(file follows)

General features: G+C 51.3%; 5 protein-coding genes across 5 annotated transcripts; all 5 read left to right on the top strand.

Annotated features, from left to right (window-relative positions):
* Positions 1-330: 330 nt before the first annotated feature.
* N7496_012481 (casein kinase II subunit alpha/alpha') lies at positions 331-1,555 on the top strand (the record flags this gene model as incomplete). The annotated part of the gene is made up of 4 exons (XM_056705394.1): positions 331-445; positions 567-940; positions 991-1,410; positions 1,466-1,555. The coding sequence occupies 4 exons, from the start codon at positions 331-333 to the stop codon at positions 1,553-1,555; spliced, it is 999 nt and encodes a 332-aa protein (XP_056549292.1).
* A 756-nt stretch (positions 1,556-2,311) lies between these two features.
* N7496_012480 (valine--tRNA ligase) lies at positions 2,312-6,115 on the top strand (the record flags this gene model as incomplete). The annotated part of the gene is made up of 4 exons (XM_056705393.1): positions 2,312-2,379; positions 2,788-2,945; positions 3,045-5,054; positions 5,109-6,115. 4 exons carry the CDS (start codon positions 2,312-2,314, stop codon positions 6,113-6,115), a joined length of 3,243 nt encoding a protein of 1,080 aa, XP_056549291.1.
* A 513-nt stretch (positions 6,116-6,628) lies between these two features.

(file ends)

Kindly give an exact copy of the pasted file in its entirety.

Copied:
General features: G+C 51.3%; 5 protein-coding genes across 5 annotated transcripts; all 5 read left to right on the top strand.

Annotated features, from left to right (window-relative positions):
* Positions 1-330: 330 nt before the first annotated feature.
* N7496_012481 (casein kinase II subunit alpha/alpha') lies at positions 331-1,555 on the top strand (the record flags this gene model as incomplete). The annotated part of the gene is made up of 4 exons (XM_056705394.1): positions 331-445; positions 567-940; positions 991-1,410; positions 1,466-1,555. The coding sequence occupies 4 exons, from the start codon at positions 331-333 to the stop codon at positions 1,553-1,555; spliced, it is 999 nt and encodes a 332-aa protein (XP_056549292.1).
* A 756-nt stretch (positions 1,556-2,311) lies between these two features.
* N7496_012480 (valine--tRNA ligase) lies at positions 2,312-6,115 on the top strand (the record flags this gene model as incomplete). The annotated part of the gene is made up of 4 exons (XM_056705393.1): positions 2,312-2,379; positions 2,788-2,945; positions 3,045-5,054; positions 5,109-6,115. 4 exons carry the CDS (start codon positions 2,312-2,314, stop codon positions 6,113-6,115), a joined length of 3,243 nt encoding a protein of 1,080 aa, XP_056549291.1.
* A 513-nt stretch (positions 6,116-6,628) lies between these two features.